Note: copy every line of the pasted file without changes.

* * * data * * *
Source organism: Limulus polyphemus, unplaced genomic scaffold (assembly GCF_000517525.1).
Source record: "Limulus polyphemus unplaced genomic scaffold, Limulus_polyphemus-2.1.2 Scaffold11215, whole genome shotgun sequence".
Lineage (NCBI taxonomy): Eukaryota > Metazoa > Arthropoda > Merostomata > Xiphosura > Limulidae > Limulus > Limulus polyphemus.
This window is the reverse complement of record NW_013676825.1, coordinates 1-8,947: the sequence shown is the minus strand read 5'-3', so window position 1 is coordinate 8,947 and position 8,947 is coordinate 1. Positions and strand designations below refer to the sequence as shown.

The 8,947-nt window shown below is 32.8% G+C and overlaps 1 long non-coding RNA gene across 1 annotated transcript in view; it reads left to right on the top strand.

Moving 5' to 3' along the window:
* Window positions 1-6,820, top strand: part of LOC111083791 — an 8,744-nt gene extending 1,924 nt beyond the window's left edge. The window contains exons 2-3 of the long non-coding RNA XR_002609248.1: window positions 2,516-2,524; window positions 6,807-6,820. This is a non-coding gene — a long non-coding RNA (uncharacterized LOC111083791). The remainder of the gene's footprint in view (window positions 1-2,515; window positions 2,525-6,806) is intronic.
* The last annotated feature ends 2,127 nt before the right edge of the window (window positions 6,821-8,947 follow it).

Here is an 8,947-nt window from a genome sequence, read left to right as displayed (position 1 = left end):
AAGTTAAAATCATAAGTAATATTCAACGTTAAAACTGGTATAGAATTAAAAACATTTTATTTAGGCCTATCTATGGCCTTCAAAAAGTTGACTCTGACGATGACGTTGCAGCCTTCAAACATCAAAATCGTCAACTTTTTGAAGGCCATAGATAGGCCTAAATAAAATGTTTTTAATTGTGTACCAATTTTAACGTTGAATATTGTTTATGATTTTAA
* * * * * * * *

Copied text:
Source organism: Limulus polyphemus, unplaced genomic scaffold (assembly GCF_000517525.1).
Source record: "Limulus polyphemus unplaced genomic scaffold, Limulus_polyphemus-2.1.2 Scaffold11215, whole genome shotgun sequence".
Lineage (NCBI taxonomy): Eukaryota > Metazoa > Arthropoda > Merostomata > Xiphosura > Limulidae > Limulus > Limulus polyphemus.
This window is the reverse complement of record NW_013676825.1, coordinates 1-8,947: the sequence shown is the minus strand read 5'-3', so window position 1 is coordinate 8,947 and position 8,947 is coordinate 1. Positions and strand designations below refer to the sequence as shown.

The 8,947-nt window shown below is 32.8% G+C and overlaps 1 long non-coding RNA gene across 1 annotated transcript in view; it reads left to right on the top strand.

Moving 5' to 3' along the window:
* Window positions 1-6,820, top strand: part of LOC111083791 — an 8,744-nt gene extending 1,924 nt beyond the window's left edge. The window contains exons 2-3 of the long non-coding RNA XR_002609248.1: window positions 2,516-2,524; window positions 6,807-6,820. This is a non-coding gene — a long non-coding RNA (uncharacterized LOC111083791). The remainder of the gene's footprint in view (window positions 1-2,515; window positions 2,525-6,806) is intronic.
* The last annotated feature ends 2,127 nt before the right edge of the window (window positions 6,821-8,947 follow it).

Here is an 8,947-nt window from a genome sequence, read left to right as displayed (position 1 = left end):
AAGTTAAAATCATAAGTAATATTCAACGTTAAAACTGGTATAGAATTAAAAACATTTTATTTAGGCCTATCTATGGCCTTCAAAAAGTTGACTCTGACGATGACGTTGCAGCCTTCAAACATCAAAATCGTCAACTTTTTGAAGGCCATAGATAGGCCTAAATAAAATGTTTTTAATTGTGTACCAATTTTAACGTTGAATATTGTTTATGATTTTAA